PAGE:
--Zixu(George) Liu"

"Recently, I read an article about Tibet in your 3/31 daily collegian. I am very surprised about what you wrote on the report. After finishing the whole news, I really want to ask you: Do you really know what happens in Tibet? If you just obtain the information from you local media, I think that one old Chinese aphorism may be useful for you: "listen to both sides and you will be enlightened; heed only one side and you will be benighted". The whole Tibetan violence is caused by several rioters, not by the Chinese Government. Dalai Lama should take the whole responsibility for it, who always says that they will use peaceful method, not force. Accurately, the riot in Lhasa this time proves that he is just a rabble rouser and a political liar who just always some beautiful things and do some dirty things below the table. A handful of Tibetan, who are stirred up, first attached the innocent peoples and rape the shops. That is why the Chinese Government sent the policeman to army to stop the chaos."

"Dear editor:

I am writing to response to the news about Tibet that appeared on yourpaper on 3/31/2008. I am very disappointed that your report lack a balanced view of what happened in Lhasa during the past several weeks. It was nothing wrong in putting out a riot that caused enormous destruction in the city, as described by reports from Economist and other eye witness reports from other sources. I believe your paper has set a bad example of journalism that you reported the event happened in Lhasa in a way to support your presumed political view. Namely everything that happened between government and citizen are related to human right. China has a political system and governing ideology that is vastly different from the western counterpart. Therefore before rushing to interpret every event according to modern western views, which is doom to fail to understand the rest of the world fairly, please take time to gather witness reports from other sources instead of "Free Tibet" groups, such as tourists, reporters that happened to be there and citizens that are not related to activist groups, as well as unprocessed photos. Yes, professionalism takes time, and writing a balanced report requires a lot of hard works. But I believe it would ultimately improve the quality of your paper and benefit the readers.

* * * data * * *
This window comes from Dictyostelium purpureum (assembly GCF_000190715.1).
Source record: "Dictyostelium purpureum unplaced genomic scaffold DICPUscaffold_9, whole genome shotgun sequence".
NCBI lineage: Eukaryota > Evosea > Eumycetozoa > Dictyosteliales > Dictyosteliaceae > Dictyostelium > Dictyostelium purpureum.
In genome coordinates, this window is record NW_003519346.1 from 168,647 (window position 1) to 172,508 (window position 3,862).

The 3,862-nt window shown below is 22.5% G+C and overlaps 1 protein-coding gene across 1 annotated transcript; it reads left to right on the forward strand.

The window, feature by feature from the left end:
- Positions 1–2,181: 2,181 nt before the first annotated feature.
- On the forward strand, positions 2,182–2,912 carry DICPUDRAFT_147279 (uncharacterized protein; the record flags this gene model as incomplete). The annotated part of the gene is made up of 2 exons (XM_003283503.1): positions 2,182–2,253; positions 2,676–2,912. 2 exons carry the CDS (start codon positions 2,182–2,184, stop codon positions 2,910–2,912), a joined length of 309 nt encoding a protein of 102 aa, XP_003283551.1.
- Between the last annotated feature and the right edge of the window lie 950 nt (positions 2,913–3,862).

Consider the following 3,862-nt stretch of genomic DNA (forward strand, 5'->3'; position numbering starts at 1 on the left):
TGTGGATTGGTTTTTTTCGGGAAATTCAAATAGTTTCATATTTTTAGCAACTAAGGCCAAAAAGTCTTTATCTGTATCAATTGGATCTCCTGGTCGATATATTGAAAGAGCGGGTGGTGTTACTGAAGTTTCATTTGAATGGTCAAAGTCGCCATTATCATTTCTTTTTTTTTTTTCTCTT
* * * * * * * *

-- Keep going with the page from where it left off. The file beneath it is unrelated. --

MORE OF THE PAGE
Sincrerely,

Chiu Tai Andrew Wong"

How did we do covering the events in Tibet from a local angle? Let us know by sounding off below.
posted by Derrick Perkins, 5:25 PM

1 Comments:

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The intent of this blog is to make available news and information that affects the University of Massachusetts community in a reliable manner, 24 hours a day and 7 days a week. While encouraging the public to voice their own concerns, opinions and responses, the Daily Collegian asks that all commentators act civilly and professionally, and post with respect to one another and Collegian staff. Thank you.